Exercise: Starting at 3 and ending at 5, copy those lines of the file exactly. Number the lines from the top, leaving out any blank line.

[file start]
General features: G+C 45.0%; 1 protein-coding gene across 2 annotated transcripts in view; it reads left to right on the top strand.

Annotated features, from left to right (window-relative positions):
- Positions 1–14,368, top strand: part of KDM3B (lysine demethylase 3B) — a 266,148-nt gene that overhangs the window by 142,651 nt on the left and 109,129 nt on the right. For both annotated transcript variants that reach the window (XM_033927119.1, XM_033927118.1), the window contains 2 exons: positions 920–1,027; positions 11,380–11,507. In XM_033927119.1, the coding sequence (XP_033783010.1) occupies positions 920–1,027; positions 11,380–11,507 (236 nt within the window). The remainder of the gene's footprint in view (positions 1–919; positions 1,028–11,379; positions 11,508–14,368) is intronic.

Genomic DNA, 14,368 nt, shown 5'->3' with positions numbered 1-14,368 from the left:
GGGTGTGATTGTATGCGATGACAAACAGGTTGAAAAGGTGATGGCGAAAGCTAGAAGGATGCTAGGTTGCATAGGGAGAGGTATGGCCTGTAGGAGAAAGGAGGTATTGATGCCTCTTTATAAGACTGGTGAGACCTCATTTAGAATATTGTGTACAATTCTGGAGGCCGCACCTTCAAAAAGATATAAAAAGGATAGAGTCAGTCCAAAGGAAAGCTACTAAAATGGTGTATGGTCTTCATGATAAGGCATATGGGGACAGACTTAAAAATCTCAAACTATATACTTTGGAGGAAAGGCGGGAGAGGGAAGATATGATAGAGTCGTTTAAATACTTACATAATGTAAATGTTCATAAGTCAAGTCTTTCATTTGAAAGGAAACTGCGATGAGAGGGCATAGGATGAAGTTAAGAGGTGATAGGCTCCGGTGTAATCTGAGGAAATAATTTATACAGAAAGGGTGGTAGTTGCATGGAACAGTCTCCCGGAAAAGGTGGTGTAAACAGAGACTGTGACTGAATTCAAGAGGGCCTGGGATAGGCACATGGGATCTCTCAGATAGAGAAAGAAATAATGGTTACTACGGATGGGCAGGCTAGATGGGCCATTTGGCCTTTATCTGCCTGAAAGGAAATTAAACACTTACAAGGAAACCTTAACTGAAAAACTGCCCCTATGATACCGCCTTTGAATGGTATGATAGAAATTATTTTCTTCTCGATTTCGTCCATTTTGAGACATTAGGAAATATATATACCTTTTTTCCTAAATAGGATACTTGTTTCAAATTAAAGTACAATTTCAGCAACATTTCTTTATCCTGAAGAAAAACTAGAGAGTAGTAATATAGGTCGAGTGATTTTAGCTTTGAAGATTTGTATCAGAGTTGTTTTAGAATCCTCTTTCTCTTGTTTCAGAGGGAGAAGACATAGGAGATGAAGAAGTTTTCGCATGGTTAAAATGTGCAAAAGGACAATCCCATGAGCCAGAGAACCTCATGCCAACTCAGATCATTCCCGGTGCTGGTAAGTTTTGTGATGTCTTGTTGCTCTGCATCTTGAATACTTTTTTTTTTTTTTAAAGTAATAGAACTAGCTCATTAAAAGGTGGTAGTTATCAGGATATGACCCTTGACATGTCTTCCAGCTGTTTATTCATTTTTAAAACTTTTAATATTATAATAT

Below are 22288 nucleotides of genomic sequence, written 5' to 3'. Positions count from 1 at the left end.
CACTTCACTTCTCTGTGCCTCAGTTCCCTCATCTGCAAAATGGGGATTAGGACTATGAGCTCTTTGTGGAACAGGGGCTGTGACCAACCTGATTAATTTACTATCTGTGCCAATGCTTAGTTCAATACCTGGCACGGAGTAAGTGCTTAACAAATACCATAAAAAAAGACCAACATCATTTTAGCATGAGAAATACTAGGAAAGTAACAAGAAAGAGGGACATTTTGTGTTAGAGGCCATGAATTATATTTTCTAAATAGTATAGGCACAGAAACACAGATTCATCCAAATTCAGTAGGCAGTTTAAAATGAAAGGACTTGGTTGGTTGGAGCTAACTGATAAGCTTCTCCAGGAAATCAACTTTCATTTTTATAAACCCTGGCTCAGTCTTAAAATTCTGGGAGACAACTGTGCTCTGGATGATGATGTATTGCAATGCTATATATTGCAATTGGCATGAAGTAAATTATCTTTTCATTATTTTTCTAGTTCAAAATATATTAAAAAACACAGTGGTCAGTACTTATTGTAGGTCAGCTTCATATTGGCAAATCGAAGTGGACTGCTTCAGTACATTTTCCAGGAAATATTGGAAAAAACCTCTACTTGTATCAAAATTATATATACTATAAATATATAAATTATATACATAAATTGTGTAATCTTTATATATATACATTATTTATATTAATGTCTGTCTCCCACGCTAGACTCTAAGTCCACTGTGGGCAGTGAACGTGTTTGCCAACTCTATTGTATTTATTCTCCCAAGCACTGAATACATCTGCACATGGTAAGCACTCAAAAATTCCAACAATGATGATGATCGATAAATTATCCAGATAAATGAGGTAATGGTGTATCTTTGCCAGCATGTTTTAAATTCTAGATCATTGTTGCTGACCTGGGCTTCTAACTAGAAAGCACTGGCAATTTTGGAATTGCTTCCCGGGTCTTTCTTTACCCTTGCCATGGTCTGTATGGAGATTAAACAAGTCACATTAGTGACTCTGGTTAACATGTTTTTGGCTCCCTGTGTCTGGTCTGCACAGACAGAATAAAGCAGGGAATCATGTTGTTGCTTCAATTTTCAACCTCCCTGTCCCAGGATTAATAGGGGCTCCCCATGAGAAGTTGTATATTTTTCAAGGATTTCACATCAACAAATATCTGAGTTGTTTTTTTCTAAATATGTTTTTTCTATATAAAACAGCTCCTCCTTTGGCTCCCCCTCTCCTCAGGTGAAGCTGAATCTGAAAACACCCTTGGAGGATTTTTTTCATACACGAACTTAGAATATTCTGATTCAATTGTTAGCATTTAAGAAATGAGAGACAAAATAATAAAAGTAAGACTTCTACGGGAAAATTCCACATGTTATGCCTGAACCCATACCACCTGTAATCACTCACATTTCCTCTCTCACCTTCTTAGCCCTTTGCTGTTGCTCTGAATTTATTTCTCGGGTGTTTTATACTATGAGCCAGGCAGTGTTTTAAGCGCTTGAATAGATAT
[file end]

- Positions 1–14,368, top strand: part of KDM3B (lysine demethylase 3B) — a 266,148-nt gene that overhangs the window by 142,651 nt on the left and 109,129 nt on the right. For both annotated transcript variants that reach the window (XM_033927119.1, XM_033927118.1), the window contains 2 exons: positions 920–1,027; positions 11,380–11,507. In XM_033927119.1, the coding sequence (XP_033783010.1) occupies positions 920–1,027; positions 11,380–11,507 (236 nt within the window). The remainder of the gene's footprint in view (positions 1–919; positions 1,028–11,379; positions 11,508–14,368) is intronic.

Genomic DNA, 14,368 nt, shown 5'->3' with positions numbered 1-14,368 from the left:
GGGTGTGATTGTATGCGATGACAAACAGGTTGAAAAGGTGATGGCGAAAGCTAGAAGGATGCTAGGTTGCATAGGGAGAGGTATGGCCTGTAGGAGAAAGGAGGTATTGATGCCTCTTTATAAGACTGGTGAGACCTCATTTAGAATATTGTGTACAATTCTGGAGGCCGCACCTTCAAAAAGATATAAAAAGGATAGAGTCAGTCCAAAGGAAAGCTACTAAAATGGTGTATGGTCTTCATGATAAGGCATATGGGGACAGACTTAAAAATCTCAAACTATATACTTTGGAGGAAAGGCGGGAGAGGGAAGATATGATAGAGTCGTTTAAATACTTACATAATGTAAATGTTCATAAGTCAAGTCTTTCATTTGAAAGGAAACTGCGATGAGAGGGCATAGGATGAAGTTAAGAGGTGATAGGCTCCGGTGTAATCTGAGGAAATAATTTATACAGAAAGGGTGGTAGTTGCATGGAACAGTCTCCCGGAAAAGGTGGTGTAAACAGAGACTGTGACTGAATTCAAGAGGGCCTGGGATAGGCACATGGGATCTCTCAGATAGAGAAAGAAATAATGGTTACTACGGATGGGCAGGCTAGATGGGCCATTTGGCCTTTATCTGCCTGAAAGGAAATTAAACACTTACAAGGAAACCTTAACTGAAAAACTGCCCCTATGATACCGCCTTTGAATGGTATGATAGAAATTATTTTCTTCTCGATTTCGTCCATTTTGAGACATTAGGAAATATATATACCTTTTTTCCTAAATAGGATACTTGTTTCAAATTAAAGTACAATTTCAGCAACATTTCTTTATCCTGAAGAAAAACTAGAGAGTAGTAATATAGGTCGAGTGATTTTAGCTTTGAAGATTTGTATCAGAGTTGTTTTAGAATCCTCTTTCTCTTGTTTCAGAGGGAGAAGACATAGGAGATGAAGAAGTTTTCGCATGGTTAAAATGTGCAAAAGGACAATCCCATGAGCCAGAGAACCTCATGCCAACTCAGATCATTCCCGGTGCTGGTAAGTTTTGTGATGTCTTGTTGCTCTGCATCTTGAATACTTTTTTTTTTTTTTAAAGTAATAGAACTAGCTCATTAAAAGGTGGTAGTTATCAGGATATGACCCTTGACATGTCTTCCAGCTGTTTATTCATTTTTAAAACTTTTAATATTATAATAT